binary files

This is a discussion on binary files within the A Brief History of Cprogramming.com forums, part of the Community Boards category; friends, if i creat a binery file through c program and store some data in it.. then can any one ...

  1. #1
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    binary files

    friends,
    if i creat a binery file through c program and store some data in it.. then can any one read or retrive data from my file without knowing my structure and data fields and there size?
    any s/w is there to convert binary file into text or any other readable format?

  2. #2
    Guest Sebastiani's Avatar
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    Let me put it this way, given enough time, a good programmer could
    (1) extract all the text
    (2) extract the values of the numerical data
    (3) run a simple algorythm that would give him a BASIC rundown of the structure, though not the names you gave it, ie:

    struct/class foo {

    char _c_1_[10];
    int _i_1_;
    int _i_2_;
    char _c_2_[50];
    };

    struct/class foo2{

    char _c_1_[10];
    double _d_1_;
    char _c_2_[46];
    int _i_1_;
    };


    ...etc.
    However, to be sure, this could amount to several hundred (or more) possibilities.

    So, in short - maybe. But any text would be absolutely exposed, either way.
    Code:
    #include <cmath>
    #include <complex>
    bool euler_flip(bool value)
    {
        return std::pow
        (
            std::complex<float>(std::exp(1.0)), 
            std::complex<float>(0, 1) 
            * std::complex<float>(std::atan(1.0)
            *(1 << (value + 2)))
        ).real() < 0;
    }

  3. #3
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    Originally posted by Sebastiani
    Let me put it this way, given enough time, a good programmer could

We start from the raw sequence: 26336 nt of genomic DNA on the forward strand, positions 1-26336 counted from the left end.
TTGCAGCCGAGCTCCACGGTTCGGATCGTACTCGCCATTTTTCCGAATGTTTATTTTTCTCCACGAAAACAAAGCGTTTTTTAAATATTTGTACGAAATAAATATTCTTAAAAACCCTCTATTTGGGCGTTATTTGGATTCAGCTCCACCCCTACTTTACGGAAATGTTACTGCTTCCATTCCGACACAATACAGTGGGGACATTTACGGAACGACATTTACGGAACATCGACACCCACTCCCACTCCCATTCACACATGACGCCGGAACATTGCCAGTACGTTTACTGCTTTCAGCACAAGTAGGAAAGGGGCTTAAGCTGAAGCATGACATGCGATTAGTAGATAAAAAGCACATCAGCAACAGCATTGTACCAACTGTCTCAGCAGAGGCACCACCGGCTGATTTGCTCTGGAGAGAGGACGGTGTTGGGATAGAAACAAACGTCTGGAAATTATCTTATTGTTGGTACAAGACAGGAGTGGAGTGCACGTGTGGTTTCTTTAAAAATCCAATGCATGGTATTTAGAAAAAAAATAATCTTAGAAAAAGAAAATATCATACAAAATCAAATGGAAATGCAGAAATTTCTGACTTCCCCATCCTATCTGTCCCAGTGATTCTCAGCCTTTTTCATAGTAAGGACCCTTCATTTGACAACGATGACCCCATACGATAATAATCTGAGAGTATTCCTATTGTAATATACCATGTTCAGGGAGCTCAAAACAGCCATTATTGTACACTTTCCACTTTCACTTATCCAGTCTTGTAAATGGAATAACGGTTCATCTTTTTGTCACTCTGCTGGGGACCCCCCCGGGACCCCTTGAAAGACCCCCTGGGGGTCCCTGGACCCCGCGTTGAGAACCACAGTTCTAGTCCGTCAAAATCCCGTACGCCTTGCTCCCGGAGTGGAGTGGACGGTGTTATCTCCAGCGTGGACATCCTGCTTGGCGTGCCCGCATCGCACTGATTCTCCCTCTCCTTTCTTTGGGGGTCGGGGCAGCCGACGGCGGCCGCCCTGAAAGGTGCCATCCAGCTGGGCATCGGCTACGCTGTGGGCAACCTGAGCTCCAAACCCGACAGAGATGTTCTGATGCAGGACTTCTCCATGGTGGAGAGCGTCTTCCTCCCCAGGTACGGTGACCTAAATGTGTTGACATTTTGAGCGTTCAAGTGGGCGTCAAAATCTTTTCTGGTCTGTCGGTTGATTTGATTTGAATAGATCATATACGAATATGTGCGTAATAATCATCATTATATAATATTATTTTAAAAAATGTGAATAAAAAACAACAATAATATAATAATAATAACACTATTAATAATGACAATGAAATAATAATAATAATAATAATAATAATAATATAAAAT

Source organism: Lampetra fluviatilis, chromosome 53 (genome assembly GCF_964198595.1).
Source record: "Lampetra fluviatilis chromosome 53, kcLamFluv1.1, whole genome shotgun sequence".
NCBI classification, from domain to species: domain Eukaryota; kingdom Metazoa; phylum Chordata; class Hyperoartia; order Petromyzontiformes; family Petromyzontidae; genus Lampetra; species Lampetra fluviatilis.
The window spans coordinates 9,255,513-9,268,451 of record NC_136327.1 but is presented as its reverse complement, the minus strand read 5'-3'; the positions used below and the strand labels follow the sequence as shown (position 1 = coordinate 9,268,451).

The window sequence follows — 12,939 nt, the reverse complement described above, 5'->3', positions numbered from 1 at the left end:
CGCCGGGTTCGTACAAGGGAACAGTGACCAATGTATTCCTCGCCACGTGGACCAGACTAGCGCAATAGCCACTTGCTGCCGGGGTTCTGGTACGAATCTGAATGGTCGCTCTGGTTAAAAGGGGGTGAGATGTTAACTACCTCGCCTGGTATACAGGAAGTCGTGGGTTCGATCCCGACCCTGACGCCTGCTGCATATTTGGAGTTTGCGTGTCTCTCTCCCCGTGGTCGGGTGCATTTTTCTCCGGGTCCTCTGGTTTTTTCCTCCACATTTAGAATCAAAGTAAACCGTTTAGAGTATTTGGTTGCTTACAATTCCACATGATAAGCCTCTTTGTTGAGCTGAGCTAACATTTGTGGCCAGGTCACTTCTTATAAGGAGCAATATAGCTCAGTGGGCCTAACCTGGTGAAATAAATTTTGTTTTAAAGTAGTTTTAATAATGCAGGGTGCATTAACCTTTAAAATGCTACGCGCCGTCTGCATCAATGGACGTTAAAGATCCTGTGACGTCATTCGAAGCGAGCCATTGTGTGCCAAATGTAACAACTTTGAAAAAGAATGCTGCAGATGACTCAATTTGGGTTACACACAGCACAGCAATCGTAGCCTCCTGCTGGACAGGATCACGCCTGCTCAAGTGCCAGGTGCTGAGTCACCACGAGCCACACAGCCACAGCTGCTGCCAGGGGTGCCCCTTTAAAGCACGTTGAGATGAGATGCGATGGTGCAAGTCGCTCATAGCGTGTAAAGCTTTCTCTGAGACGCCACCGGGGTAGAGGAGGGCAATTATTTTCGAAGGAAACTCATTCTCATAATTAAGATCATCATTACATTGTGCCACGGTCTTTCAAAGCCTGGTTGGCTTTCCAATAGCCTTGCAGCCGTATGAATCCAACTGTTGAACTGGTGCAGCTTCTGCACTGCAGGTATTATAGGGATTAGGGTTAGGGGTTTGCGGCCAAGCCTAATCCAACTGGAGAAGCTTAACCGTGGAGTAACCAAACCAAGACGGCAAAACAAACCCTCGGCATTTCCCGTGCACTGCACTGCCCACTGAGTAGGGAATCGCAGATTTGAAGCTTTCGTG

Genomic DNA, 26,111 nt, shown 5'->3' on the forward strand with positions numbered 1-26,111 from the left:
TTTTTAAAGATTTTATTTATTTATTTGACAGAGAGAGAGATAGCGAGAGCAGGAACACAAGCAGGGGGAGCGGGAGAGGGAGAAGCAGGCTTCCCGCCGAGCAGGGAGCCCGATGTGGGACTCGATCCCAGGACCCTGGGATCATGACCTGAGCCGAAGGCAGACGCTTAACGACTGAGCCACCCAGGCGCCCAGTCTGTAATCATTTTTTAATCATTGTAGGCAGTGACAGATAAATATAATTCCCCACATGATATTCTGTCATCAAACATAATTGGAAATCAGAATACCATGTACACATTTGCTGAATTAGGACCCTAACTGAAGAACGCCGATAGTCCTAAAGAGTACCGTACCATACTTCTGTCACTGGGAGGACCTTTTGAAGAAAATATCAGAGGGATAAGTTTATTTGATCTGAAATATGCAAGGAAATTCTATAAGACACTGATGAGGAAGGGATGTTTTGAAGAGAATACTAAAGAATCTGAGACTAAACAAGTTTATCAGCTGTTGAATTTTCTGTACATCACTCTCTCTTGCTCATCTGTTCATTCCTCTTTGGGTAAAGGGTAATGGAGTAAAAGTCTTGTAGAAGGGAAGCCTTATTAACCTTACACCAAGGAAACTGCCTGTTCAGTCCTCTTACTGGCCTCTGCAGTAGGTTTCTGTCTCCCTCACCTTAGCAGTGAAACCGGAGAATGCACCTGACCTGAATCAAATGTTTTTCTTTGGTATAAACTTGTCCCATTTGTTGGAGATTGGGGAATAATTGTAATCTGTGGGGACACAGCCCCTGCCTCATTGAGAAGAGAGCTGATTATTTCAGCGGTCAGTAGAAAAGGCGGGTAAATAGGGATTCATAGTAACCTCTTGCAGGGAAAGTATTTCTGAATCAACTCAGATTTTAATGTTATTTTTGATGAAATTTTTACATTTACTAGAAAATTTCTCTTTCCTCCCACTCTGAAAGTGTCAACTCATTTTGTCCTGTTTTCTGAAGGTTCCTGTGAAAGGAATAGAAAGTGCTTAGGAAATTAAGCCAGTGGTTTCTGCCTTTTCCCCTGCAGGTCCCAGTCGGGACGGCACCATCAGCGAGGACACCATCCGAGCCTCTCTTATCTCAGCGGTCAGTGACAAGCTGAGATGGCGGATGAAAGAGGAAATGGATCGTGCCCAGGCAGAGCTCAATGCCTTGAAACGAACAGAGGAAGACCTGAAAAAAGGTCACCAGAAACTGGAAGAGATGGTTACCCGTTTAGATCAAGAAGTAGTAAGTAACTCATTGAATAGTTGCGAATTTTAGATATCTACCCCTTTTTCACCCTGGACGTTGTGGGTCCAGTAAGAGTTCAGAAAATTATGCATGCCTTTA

(1) extract all the text
    (2) extract the values of the numerical data
    (
    is it very easy task? and how much time 'the good programmer' will take to extract the data?

  4. #4
    Guest Sebastiani's Avatar
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    Post a binary file as an attachment and let's see
    Code:
    #include <cmath>
    #include <complex>
    bool euler_flip(bool value)
    {
        return std::pow
        (
            std::complex<float>(std::exp(1.0)), 
            std::complex<float>(0, 1) 
            * std::complex<float>(std::atan(1.0)
            *(1 << (value + 2)))
        ).real() < 0;
    }

  5. #5
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    Sorry boss ! I don’t want to challenge u ……. I just want to know which data storage type provides max. security . Is there any other type? Or should I use encryption decryption ?

  6. #6
    Code Monkey Davros's Avatar
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    Yes, it's easy to extract data from a binary file. Especially if your binary file contains text.

    You could simply XOR the binary data with a fixed character. This makes it harder to extract data, but provides no real protection against a determined hacker.
    OS: Windows XP
    Compilers: MinGW (Code::Blocks), BCB 5

    BigAngryDog.com

  7. #7
    Guest Sebastiani's Avatar
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    Davros is right. Encryption is really the only way to go.
    Code:
    #include <cmath>
    #include <complex>
    bool euler_flip(bool value)
    {
        return std::pow
        (
            std::complex<float>(std::exp(1.0)), 
            std::complex<float>(0, 1) 
            * std::complex<float>(std::atan(1.0)
            *(1 << (value + 2)))
        ).real() < 0;
    }

  8. #8
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    thanku very much......for all....!

  9. #9
    Code Monkey Davros's Avatar
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    May I add:

    How much 'encryption' you put into your program/binary file should depend on how much you want to protect your data.

    XORing byte values is fine at mangling the appearance of the data in the file so that it can't be viewed as easily. However, your program must be able to read the file itself, so it needs to know the XOR character used.

    Using a strong encryption technique, such RC4, is fine. But if the decryption key is hard-coded into your program, then ultimately your data is only weakly protected (no matter how good your encryption algorithm). This is because a determined programmer may simply decompile your exe to find out how it is decrypting the data, and extract the key.

    The only secure way is NOT to embed the decryption key in your program, but this means that the user must enter it each time they want to open the file (i.e. as a password).

    If all you want to do is mask the data in your binary file, use XOR. If your data is really valuable, you need a 'protection strategy'.
    OS: Windows XP
    Compilers: MinGW (Code::Blocks), BCB 5

    BigAngryDog.com

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